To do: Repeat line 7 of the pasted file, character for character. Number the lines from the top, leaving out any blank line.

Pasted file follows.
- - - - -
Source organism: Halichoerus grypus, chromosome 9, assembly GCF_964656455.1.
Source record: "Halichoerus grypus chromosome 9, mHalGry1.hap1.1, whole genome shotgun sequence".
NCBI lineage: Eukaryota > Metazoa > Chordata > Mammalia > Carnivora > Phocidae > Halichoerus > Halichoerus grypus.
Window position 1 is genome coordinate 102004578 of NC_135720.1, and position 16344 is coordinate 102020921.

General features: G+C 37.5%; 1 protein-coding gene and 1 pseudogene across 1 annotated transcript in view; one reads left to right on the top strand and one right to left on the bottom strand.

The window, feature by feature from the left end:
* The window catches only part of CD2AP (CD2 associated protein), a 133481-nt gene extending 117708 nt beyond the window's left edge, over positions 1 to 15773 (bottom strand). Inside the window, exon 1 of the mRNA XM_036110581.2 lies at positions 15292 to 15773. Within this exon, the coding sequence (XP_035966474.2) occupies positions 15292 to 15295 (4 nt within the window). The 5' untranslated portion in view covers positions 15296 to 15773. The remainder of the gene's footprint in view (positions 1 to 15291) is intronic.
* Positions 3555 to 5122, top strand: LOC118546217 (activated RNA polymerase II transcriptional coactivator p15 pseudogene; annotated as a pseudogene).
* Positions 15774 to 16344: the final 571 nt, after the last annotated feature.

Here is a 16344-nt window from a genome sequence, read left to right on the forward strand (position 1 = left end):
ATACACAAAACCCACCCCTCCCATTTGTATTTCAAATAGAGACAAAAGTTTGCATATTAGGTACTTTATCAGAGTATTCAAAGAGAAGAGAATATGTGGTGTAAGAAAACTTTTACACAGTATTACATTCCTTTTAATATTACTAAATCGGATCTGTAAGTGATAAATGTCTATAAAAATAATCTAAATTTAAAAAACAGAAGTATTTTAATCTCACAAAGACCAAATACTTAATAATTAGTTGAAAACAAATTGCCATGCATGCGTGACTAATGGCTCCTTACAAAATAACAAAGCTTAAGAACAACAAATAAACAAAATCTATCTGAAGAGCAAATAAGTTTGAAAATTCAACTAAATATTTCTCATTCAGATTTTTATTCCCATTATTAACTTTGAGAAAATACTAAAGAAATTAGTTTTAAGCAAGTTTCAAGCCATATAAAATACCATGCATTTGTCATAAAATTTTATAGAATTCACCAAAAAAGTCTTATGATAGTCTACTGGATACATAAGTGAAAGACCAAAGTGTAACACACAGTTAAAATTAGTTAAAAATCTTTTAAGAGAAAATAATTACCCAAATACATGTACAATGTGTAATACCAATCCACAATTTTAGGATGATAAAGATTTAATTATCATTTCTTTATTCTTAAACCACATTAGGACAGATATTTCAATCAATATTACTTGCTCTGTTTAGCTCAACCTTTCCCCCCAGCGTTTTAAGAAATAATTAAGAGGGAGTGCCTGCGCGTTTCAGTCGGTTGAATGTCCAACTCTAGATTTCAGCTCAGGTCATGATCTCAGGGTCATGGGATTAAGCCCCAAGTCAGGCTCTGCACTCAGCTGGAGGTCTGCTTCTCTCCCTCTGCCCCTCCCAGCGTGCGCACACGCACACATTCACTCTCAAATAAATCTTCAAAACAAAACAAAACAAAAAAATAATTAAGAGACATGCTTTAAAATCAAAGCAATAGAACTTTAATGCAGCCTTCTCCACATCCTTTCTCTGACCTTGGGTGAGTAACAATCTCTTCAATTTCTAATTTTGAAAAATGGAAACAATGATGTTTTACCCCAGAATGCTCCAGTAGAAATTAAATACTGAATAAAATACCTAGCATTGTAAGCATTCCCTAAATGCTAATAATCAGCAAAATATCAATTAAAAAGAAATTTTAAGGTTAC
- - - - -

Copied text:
* The window catches only part of CD2AP (CD2 associated protein), a 133481-nt gene extending 117708 nt beyond the window's left edge, over positions 1 to 15773 (bottom strand). Inside the window, exon 1 of the mRNA XM_036110581.2 lies at positions 15292 to 15773. Within this exon, the coding sequence (XP_035966474.2) occupies positions 15292 to 15295 (4 nt within the window). The 5' untranslated portion in view covers positions 15296 to 15773. The remainder of the gene's footprint in view (positions 1 to 15291) is intronic.